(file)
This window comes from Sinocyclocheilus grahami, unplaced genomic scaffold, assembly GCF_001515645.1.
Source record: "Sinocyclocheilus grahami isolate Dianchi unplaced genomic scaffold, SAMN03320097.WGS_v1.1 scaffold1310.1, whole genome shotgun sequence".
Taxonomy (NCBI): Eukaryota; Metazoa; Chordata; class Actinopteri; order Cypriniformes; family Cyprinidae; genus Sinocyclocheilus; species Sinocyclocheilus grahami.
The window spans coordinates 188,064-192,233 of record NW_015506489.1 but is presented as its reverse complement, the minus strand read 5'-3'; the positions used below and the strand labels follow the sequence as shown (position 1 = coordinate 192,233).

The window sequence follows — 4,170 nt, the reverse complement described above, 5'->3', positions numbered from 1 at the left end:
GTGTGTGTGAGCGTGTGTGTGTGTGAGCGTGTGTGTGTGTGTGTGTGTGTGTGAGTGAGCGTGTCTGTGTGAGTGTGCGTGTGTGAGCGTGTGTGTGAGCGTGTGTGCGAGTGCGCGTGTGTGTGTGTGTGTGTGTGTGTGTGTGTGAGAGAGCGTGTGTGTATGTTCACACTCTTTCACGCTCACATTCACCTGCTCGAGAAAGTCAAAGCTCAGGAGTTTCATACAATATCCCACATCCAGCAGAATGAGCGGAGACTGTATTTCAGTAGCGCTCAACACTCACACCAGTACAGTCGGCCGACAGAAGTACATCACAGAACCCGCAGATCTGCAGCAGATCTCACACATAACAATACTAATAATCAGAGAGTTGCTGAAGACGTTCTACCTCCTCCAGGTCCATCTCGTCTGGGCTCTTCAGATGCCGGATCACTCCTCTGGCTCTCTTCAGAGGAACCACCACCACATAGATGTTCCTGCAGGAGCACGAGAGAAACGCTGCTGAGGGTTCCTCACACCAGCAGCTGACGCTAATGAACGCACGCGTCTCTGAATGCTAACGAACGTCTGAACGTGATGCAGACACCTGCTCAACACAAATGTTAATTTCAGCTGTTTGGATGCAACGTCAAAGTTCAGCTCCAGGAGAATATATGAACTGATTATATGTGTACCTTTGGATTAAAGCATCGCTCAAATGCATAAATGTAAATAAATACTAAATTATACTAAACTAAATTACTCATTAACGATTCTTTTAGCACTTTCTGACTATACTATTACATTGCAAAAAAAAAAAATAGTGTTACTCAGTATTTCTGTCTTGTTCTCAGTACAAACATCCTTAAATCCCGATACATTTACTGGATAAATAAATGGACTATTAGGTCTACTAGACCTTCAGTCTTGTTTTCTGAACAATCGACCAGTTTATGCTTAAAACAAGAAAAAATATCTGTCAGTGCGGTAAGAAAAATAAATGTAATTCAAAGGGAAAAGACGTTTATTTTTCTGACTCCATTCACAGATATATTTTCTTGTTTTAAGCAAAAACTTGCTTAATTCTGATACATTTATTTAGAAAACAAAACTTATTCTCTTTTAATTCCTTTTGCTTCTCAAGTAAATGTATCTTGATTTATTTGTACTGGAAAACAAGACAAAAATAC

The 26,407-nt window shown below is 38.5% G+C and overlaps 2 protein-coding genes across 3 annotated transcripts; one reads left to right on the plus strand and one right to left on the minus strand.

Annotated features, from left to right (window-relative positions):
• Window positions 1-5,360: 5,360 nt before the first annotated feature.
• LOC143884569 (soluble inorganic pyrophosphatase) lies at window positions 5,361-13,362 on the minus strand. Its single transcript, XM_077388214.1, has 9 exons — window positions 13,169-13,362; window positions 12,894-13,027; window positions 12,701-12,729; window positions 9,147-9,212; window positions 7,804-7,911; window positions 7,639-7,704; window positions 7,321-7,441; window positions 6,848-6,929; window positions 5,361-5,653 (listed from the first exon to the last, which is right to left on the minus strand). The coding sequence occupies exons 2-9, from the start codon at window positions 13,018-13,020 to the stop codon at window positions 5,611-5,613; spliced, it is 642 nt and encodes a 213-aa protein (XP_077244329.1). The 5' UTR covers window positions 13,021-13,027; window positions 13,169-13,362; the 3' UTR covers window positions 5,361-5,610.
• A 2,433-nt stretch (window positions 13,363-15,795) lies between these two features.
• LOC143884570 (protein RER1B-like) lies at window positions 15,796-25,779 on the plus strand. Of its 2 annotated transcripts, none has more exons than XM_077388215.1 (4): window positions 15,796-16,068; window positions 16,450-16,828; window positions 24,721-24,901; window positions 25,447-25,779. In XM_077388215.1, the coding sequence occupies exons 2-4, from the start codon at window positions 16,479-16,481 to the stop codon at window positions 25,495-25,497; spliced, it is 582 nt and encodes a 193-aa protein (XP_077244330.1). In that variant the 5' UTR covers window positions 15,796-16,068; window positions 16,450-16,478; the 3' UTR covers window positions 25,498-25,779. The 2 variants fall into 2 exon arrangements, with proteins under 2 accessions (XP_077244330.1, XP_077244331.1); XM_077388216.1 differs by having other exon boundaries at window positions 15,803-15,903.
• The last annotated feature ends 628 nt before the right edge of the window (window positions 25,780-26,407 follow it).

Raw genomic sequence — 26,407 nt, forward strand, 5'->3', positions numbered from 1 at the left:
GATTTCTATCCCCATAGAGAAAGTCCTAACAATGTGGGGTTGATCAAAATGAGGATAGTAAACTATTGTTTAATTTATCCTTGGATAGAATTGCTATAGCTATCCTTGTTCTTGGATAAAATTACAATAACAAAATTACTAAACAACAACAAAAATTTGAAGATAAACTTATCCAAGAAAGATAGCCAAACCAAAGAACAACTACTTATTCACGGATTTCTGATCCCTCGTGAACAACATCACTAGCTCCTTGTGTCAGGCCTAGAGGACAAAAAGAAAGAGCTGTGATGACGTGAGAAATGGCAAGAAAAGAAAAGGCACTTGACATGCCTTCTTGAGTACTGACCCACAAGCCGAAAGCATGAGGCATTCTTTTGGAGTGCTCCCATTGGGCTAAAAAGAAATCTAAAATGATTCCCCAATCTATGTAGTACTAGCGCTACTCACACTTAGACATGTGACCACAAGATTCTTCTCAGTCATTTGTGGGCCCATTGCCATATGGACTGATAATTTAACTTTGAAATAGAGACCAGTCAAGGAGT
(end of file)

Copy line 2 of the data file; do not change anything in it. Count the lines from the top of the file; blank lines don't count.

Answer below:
Source record: "Sinocyclocheilus grahami isolate Dianchi unplaced genomic scaffold, SAMN03320097.WGS_v1.1 scaffold1310.1, whole genome shotgun sequence".